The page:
Zyla said she found out about the U.S. Navy musicians coming to perform through her social media contact within the band.
“I’m friends with one of the U.S. Navy French horn players,” Zyla said. “I got a birthday message online asking if I was in Edinburgh for the tattoo ... I was extremely surprised, and truly this event feels to me to be more like a meeting of old friends.”

Among the many groups coming out for the tattoo are soldiers attached to His Majesty the King of Norway’s Guards Band and Drill Team. One Norwegian officer in the group commented on the power of music to unite cultures and strengthen bonds between nations.

“I think music is powerful,” 1st Lt. Gir Toege said. “You can be from America, Germany or Norway and yet still have the same music and a common marching style; it’s a truly worldwide language.”
Toege feels this event differs from other military-to-military engagements due to its peaceful undertones.

“We’re not training for war,” Toege said. “We’re training for peace here; it’s quite a different concept.”

Toege said he feels the world of the future will be better off because of the relationship-building happening at places like Edinburgh. He said it is easier for a foreign national to integrate into a multinational unit if he already knows the service members and their customs.

To another musician, the tattoo presents an opportunity to play alongside the NAVEUR Band again.
“I served about a year with the NAVEUR Band,” said Musician Laura White, with the Royal Marines Band Service. “I travelled over to Italy, and I learned a great deal from the Navy band. Honestly, when we stand up there and perform, we’re all mixed together, and we become one unit. Music is the same language, and by talking with each other here, we’re building bonds between our nations.”

Cornette said the long-term benefit of events such as the Edinburgh tattoo is showing the world the possibility for military and civilian interaction across boundaries.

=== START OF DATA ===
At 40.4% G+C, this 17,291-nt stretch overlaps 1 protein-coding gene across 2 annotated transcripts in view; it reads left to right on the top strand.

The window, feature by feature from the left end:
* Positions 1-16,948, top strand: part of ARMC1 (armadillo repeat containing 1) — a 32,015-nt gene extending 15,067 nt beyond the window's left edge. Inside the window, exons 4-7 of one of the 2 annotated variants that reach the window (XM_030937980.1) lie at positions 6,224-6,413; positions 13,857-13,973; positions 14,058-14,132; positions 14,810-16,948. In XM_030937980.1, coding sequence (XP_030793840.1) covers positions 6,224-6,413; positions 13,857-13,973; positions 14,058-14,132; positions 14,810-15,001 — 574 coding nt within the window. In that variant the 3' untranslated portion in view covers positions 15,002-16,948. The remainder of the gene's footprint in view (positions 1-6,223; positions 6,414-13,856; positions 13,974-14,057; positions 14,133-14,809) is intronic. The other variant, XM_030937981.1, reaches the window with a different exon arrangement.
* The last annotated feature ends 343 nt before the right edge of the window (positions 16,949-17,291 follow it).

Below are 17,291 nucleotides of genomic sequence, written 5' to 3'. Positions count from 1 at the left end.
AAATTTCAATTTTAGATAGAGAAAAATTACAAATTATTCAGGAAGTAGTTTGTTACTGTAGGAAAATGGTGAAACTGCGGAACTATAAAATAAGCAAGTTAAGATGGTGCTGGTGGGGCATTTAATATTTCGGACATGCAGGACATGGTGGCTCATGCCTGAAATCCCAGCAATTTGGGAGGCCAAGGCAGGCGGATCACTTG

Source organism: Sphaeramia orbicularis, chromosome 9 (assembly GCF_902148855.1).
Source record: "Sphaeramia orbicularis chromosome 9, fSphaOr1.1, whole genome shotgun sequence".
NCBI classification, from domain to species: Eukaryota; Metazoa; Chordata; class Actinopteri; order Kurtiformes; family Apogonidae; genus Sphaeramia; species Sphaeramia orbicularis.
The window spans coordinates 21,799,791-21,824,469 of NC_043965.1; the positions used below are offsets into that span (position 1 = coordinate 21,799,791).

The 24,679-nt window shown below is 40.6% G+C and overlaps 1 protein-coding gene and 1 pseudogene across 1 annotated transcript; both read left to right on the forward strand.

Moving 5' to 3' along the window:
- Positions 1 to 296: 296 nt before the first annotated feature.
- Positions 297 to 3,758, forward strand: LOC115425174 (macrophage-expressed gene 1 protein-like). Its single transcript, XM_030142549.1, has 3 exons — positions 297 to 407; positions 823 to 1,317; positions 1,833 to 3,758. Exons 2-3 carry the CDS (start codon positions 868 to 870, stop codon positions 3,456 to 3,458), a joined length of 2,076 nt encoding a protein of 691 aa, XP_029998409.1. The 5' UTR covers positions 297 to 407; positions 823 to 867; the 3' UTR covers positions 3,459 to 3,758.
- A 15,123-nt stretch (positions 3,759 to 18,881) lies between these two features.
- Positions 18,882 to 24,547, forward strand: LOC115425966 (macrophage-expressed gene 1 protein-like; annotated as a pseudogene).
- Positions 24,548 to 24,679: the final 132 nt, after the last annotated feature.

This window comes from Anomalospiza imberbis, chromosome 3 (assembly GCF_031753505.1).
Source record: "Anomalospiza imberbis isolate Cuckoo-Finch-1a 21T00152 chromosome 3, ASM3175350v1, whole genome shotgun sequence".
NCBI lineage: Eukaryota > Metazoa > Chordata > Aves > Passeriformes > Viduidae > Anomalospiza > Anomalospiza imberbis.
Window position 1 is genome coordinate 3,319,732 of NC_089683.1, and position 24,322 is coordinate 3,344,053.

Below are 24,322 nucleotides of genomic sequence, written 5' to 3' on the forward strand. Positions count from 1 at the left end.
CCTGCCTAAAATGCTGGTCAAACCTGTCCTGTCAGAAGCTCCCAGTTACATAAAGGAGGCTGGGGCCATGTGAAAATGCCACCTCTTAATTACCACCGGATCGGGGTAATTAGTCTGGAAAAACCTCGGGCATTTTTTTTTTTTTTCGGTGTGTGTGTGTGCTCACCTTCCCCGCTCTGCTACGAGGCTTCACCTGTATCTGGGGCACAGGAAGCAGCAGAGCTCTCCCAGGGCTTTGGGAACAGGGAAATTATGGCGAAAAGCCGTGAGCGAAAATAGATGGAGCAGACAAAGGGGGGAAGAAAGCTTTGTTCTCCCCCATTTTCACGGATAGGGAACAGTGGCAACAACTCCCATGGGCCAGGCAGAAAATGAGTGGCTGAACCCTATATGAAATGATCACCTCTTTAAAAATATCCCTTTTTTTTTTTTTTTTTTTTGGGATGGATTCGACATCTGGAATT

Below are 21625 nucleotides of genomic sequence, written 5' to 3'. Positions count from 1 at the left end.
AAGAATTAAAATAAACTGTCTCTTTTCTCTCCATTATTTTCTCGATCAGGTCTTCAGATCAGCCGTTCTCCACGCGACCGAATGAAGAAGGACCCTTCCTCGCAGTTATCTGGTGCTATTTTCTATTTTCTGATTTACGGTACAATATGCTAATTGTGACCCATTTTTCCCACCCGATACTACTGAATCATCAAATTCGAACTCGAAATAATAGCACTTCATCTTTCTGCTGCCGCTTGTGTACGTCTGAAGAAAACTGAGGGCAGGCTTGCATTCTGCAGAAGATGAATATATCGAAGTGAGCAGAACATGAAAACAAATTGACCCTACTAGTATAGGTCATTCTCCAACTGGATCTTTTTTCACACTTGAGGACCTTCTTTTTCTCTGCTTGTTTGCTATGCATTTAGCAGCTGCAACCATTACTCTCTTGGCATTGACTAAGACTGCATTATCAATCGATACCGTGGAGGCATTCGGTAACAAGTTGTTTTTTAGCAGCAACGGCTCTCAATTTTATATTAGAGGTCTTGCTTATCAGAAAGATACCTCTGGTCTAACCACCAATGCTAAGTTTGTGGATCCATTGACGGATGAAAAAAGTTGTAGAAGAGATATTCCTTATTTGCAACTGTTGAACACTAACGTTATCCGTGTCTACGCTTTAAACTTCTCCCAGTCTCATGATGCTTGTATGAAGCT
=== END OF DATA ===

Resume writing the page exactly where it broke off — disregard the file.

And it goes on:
“Whether that’s here in Europe, or certainly down in Africa, we always try and provide a picture to make people realize that no matter our differences, it is possible to come together and work toward a unified vision,” Cornette said. “This is the first time in about 10 years the U.S. has been part of this and the first time the U.S. Navy has been involved, and we are deeply honored to be here.”

Cornette also said music is a universal language, and, though all the military musicians may not speak the same language to each other, they all can understand and play the same music.

“It’s very easy to bring these people together, put a sheet of music in front of musicians who can’t otherwise communicate, and instantly they’re working together to make a product everyone can understand,” Cornette said.

Braitwaite said he hopes to see U.S. bands at future tattoos and hopes one day to work with American service members again.

The first tattoo was the Army in Scotland’s contribution to Edinburgh’s international festivals. Today, the tattoo is an international extravaganza, over time bringing together more than 40,000 performers from more than 46 countries.
 

36th MUNS, Navy Ordnance work together for RIMPAC

by Airman 1st Class Marianique Santos
36th Wing Public Affairs


8/3/2012 - ANDERSEN AIR FORCE BASE, Guam  -- Airmen from the 36th Munitions Squadron worked hand-in-hand with Naval Base Guam's ordnance unit to support the 69th Expeditionary Bomb Squadron's participation in the Rim of the Pacific Exercise July 11 to 31.

The RIMPAC exercise, which started in 1971, is a biennial exercise in and around the shores of Hawaii. With 22 nations working together, approximately 25,000 personnel and 250 aircraft, it is the world's largest maritime exercise.

"I'm amazed at all the planning and the coordination that was done in order to make RIMPAC happen," said Master Sergeant Stephen Taylor, 36th MUNS deployed ammo lead. "It's something I'm very proud to be part of."

The 36th MUNS played a key role in munitions support to B-52 aircraft, allowing the 69th EBS to drop Navy's MK-62 mines during RIMPAC's MINEX, a low-level mine-laying exercise designed to train the Navy's counter-mine specialists.